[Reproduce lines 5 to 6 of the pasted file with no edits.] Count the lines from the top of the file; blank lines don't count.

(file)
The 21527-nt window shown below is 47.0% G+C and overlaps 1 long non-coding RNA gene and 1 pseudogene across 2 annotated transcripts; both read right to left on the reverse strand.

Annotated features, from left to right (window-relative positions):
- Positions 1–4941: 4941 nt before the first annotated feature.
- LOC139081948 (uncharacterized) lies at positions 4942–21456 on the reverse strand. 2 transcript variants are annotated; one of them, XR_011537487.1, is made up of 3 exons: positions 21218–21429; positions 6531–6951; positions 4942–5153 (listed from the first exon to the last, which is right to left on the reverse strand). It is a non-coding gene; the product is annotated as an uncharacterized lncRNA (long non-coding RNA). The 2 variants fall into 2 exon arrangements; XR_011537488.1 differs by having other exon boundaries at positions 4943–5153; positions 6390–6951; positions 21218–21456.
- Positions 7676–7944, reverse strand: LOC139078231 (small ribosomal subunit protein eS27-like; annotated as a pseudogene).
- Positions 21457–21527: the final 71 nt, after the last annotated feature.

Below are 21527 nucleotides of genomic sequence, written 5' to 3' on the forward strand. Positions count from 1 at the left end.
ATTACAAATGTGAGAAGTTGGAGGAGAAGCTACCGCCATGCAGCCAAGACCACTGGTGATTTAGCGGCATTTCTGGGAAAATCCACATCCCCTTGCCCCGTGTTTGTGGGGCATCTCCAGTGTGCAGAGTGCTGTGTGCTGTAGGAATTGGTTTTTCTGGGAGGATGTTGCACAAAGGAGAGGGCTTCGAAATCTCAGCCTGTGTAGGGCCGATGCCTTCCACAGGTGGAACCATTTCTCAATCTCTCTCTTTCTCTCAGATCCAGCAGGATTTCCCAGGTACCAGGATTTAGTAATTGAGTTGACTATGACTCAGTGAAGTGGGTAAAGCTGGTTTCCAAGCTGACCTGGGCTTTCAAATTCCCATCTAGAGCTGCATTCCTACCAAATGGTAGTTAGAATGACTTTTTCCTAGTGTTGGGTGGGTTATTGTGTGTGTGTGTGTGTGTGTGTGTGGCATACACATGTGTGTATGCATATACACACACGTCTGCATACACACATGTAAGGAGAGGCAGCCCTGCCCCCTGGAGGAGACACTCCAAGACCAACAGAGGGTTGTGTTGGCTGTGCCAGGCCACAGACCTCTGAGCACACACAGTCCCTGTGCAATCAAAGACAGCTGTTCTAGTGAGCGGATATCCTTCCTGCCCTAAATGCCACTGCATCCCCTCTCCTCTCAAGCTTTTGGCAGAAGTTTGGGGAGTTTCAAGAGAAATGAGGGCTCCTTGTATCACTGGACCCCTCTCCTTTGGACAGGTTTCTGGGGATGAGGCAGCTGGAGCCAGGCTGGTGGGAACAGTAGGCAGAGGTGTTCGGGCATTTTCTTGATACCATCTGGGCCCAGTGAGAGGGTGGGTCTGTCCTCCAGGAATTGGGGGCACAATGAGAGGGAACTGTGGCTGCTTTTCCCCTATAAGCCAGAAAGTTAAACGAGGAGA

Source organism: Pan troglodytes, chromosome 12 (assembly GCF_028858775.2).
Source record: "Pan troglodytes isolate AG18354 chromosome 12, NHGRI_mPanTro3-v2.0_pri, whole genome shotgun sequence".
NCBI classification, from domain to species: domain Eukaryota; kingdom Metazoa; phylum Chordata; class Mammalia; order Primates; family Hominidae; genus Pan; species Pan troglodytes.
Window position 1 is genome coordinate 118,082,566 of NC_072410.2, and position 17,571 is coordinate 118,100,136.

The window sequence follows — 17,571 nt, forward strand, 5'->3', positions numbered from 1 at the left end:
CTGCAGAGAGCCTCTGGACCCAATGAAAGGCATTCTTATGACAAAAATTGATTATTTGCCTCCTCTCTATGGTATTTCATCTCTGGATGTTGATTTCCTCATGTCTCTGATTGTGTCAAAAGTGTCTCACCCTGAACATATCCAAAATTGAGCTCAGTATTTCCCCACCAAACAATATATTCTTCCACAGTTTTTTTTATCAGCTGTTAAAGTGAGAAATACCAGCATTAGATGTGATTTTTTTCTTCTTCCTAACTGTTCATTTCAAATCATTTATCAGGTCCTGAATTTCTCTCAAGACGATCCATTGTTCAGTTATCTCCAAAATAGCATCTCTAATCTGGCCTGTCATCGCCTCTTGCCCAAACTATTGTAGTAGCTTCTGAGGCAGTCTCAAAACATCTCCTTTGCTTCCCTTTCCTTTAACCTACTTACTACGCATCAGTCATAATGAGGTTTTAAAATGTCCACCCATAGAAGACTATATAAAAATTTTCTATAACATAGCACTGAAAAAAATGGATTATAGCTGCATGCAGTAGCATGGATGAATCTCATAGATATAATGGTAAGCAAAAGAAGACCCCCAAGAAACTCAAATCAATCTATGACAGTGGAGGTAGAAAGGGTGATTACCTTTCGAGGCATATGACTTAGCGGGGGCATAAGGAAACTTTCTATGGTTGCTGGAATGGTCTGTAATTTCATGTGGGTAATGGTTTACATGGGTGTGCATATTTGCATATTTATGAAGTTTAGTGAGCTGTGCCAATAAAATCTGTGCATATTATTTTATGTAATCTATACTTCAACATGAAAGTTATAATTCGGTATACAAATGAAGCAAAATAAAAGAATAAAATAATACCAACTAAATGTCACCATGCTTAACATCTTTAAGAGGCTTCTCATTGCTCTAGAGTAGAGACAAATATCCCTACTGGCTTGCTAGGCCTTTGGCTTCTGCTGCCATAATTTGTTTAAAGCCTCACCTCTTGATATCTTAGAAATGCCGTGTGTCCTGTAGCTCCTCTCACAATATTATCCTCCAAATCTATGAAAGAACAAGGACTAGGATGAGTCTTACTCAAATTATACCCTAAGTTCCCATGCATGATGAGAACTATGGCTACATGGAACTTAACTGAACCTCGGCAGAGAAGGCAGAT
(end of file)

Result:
- Positions 7676–7944, reverse strand: LOC139078231 (small ribosomal subunit protein eS27-like; annotated as a pseudogene).
- Positions 21457–21527: the final 71 nt, after the last annotated feature.